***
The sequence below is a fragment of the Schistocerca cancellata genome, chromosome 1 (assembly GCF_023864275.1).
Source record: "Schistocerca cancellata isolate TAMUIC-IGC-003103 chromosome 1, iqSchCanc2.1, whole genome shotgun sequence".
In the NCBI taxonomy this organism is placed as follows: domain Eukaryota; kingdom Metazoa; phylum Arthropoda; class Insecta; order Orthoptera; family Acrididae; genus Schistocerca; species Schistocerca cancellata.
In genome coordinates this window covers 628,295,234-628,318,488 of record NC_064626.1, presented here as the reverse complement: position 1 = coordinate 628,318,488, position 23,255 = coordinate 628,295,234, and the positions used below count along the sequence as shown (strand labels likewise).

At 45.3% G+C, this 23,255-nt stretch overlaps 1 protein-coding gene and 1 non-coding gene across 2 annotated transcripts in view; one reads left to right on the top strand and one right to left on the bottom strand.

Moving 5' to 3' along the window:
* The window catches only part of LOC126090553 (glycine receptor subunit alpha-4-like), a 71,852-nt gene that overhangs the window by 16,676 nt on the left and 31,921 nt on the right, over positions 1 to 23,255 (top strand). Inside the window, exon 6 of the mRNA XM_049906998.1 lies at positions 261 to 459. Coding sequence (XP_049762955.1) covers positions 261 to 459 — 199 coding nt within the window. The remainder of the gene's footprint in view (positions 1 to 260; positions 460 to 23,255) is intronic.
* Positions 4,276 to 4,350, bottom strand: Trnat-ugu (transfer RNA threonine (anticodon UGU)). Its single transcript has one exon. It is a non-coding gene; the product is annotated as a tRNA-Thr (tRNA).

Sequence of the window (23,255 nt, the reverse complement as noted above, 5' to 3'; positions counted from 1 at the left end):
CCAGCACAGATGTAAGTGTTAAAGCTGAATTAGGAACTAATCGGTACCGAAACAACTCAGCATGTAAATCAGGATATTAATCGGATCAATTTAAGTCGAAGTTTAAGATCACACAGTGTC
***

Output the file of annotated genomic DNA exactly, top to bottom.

The sequence below is a fragment of the Schistocerca cancellata genome, chromosome 1 (assembly GCF_023864275.1).
Source record: "Schistocerca cancellata isolate TAMUIC-IGC-003103 chromosome 1, iqSchCanc2.1, whole genome shotgun sequence".
In the NCBI taxonomy this organism is placed as follows: domain Eukaryota; kingdom Metazoa; phylum Arthropoda; class Insecta; order Orthoptera; family Acrididae; genus Schistocerca; species Schistocerca cancellata.
In genome coordinates this window covers 628,295,234-628,318,488 of record NC_064626.1, presented here as the reverse complement: position 1 = coordinate 628,318,488, position 23,255 = coordinate 628,295,234, and the positions used below count along the sequence as shown (strand labels likewise).

At 45.3% G+C, this 23,255-nt stretch overlaps 1 protein-coding gene and 1 non-coding gene across 2 annotated transcripts in view; one reads left to right on the top strand and one right to left on the bottom strand.

Moving 5' to 3' along the window:
* The window catches only part of LOC126090553 (glycine receptor subunit alpha-4-like), a 71,852-nt gene that overhangs the window by 16,676 nt on the left and 31,921 nt on the right, over positions 1 to 23,255 (top strand). Inside the window, exon 6 of the mRNA XM_049906998.1 lies at positions 261 to 459. Coding sequence (XP_049762955.1) covers positions 261 to 459 — 199 coding nt within the window. The remainder of the gene's footprint in view (positions 1 to 260; positions 460 to 23,255) is intronic.
* Positions 4,276 to 4,350, bottom strand: Trnat-ugu (transfer RNA threonine (anticodon UGU)). Its single transcript has one exon. It is a non-coding gene; the product is annotated as a tRNA-Thr (tRNA).

Sequence of the window (23,255 nt, the reverse complement as noted above, 5' to 3'; positions counted from 1 at the left end):
CCAGCACAGATGTAAGTGTTAAAGCTGAATTAGGAACTAATCGGTACCGAAACAACTCAGCATGTAAATCAGGATATTAATCGGATCAATTTAAGTCGAAGTTTAAGATCACACAGTGTC